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Lisnadill, Armagh

Historical Description

LISNADILL, a parish, partly in the baronies of ARMAGH and UPPER FEWS, but chiefly in that of LOWER FEWS, county of ARMAGH, and province of ULSTER, 2 miles (S. E.) from Armagh, on the road to Newtown-Hamilton; containing 7699 inhabitants. This parish comprises, according to the Ordnance survey, 18.,556½ statute acres, of which 4468½ are in the barony of Armagh, 5824 in Upper Fews, and 8264 in Lower Fews. The land is remarkably good, and the system of agriculture in a very improved state. Limestone of excellent quality is quarried in several parts of the parish, chiefly for agricultural purposes. The principal seats are Beech Hill, the residence of T. Simpson, Esq.; Ballyards, of J. Simpson, Esq.; and Ballier, of J. B. Boyd, Esq. The weaving of linen for the manufacturers and bleachers of the surrounding district affords employment to many of the inhabitants; and there are two very extensive bleach-greens, in which, on an average, 56,000 pieces are annually finished for the English markets. The living is a rectory and perpetual curacy, in the diocese of Armagh; the rectory forms part of the union of Armagh, and the perpetual curacy was instituted under the provisions of an act of the 7th of Geo. III. The tithes amount to £650; and the stipend of the curate is £100, paid by the rector of Armagh, who is the patron; the curate has also the glebe-house, a handsome residence built by Primate Robinson, and 64 acres of glebe, purchased by the primate for the endowment of the living. The church is a spacious edifice in the later English style, with a square embattled tower erected by Primate Robinson in 1772, and has the arms of the founder over the entrance. In the R. C. divisions the parish is the head of a union or district called also Ballymacnab and Kilcluney, comprising the parishes of Lisnadill and Kilcluney, part of Mullaghbrack, and the district of Armaghbreague; there are chapels at Ballymacnab and Granemore, and a spacious and handsome chapel is now being erected in the parish. About 650 children are taught in six public schools, of which the parochial school is endowed with 7 acres of land by Primate Robinson, who also built the school-house; two are partly supported by the rector and curate, and one by Thos. Wilson, Esq.; there are also two private schools, in which are about 120 children, and five Sunday schools. The ancient church was destroyed in the war of 1641, but its extensive cemetery is still used. At Corran, in 1833, was found a cylindrical case of gold, containing many antique gems and ornaments, among which was a necklace of jet richly carved; it is now in the museum of J. Corry, Esq., of Armagh.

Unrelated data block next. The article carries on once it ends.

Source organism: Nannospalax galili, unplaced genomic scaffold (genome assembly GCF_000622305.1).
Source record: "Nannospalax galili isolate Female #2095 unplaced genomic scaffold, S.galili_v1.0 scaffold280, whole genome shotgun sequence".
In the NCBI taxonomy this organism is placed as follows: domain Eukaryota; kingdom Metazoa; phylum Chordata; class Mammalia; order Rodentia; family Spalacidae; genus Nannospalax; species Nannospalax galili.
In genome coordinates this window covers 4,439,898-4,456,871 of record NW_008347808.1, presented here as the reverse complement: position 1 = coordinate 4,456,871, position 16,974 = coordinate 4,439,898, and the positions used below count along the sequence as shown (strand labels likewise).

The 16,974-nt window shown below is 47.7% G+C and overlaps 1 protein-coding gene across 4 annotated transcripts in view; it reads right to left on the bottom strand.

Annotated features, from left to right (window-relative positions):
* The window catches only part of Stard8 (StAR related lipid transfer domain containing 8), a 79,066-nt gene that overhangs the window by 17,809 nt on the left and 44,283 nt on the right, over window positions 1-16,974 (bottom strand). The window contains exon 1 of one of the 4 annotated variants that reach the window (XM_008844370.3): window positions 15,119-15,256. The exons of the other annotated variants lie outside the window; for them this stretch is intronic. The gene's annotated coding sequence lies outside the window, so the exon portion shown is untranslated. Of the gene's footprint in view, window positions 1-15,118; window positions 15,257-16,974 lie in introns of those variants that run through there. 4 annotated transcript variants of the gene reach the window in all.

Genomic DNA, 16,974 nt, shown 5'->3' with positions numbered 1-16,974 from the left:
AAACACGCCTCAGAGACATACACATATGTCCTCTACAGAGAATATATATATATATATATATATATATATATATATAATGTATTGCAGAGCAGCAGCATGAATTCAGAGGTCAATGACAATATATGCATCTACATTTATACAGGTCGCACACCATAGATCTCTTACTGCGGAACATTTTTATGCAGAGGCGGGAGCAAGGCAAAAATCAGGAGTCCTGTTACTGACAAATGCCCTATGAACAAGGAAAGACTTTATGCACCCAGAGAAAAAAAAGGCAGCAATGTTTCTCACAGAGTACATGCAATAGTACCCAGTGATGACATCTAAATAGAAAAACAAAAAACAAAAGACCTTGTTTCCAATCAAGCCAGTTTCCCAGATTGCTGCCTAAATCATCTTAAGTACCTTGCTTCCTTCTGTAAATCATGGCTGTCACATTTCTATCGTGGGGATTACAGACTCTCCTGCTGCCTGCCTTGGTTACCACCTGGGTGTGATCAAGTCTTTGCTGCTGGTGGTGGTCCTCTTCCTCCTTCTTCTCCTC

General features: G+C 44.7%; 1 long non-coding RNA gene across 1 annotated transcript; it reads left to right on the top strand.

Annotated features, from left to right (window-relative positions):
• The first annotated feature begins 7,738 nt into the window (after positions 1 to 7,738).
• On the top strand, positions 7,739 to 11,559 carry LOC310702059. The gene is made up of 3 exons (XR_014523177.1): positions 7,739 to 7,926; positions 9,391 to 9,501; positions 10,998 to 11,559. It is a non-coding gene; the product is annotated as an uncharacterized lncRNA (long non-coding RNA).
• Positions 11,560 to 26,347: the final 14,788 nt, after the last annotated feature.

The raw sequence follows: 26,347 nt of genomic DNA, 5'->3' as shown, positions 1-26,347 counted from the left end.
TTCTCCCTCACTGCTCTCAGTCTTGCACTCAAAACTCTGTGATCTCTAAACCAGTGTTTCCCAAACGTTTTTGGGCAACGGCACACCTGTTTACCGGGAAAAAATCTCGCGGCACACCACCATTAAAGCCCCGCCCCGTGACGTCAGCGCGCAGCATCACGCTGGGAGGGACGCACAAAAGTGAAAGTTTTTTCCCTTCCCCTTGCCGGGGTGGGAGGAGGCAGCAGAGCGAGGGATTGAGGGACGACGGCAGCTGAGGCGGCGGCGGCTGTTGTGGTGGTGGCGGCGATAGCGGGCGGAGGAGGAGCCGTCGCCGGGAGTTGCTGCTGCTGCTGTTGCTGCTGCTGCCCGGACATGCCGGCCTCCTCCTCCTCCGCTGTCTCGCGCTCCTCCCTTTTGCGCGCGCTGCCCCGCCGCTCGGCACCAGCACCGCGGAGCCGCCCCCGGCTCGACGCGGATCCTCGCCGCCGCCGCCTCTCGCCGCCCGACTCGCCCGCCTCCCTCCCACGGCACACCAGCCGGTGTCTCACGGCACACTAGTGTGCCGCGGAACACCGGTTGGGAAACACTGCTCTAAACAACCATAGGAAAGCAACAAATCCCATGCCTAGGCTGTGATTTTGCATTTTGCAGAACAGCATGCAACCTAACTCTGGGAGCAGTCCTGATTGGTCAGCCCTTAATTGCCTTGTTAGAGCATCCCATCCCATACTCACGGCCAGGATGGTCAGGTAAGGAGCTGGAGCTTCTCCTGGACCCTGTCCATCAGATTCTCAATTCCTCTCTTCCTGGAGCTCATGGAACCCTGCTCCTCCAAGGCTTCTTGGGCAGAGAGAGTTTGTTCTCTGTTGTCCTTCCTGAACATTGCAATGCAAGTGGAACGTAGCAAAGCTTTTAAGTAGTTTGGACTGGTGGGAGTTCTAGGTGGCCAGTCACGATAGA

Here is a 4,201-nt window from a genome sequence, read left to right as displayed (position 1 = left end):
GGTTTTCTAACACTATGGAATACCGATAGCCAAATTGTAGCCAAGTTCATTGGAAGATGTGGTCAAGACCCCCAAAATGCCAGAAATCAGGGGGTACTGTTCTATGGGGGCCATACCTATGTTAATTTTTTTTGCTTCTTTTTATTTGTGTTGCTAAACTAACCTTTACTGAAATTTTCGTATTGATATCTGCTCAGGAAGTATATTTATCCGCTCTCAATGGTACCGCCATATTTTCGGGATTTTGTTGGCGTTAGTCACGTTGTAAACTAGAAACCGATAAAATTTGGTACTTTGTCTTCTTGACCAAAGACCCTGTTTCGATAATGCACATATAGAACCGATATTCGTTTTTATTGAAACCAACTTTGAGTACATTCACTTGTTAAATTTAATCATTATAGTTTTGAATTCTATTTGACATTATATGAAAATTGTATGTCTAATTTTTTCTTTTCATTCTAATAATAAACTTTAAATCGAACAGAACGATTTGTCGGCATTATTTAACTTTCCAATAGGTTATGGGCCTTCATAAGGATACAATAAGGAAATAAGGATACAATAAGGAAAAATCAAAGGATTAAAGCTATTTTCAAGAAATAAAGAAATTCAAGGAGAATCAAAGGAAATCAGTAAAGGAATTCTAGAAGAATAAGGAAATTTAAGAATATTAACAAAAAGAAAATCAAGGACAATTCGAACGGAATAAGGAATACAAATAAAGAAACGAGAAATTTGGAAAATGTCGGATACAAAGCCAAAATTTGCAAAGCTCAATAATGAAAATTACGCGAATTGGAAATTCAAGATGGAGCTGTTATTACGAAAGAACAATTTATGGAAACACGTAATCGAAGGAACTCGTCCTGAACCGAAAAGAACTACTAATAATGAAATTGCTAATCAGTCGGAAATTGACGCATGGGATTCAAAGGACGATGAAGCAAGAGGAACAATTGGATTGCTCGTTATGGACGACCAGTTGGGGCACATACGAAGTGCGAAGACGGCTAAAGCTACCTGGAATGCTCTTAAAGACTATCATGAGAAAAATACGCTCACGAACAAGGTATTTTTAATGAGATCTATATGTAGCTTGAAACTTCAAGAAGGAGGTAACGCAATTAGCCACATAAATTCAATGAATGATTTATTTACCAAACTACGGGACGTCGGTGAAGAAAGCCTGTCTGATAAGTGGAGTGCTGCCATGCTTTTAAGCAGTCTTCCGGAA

Transcribed from A Topographical Dictionary of Ireland, 1840 by Samuel Lewis

Civil Registration

For general information about Civil Registration (births, marriages and deaths) see the Civil Registration page.

Directories & Gazetteers

We have transcribed the entry for Lisnadill from the following:

Land and Property

The Return of Owners of Land in 1873 for Armagh is available to browse.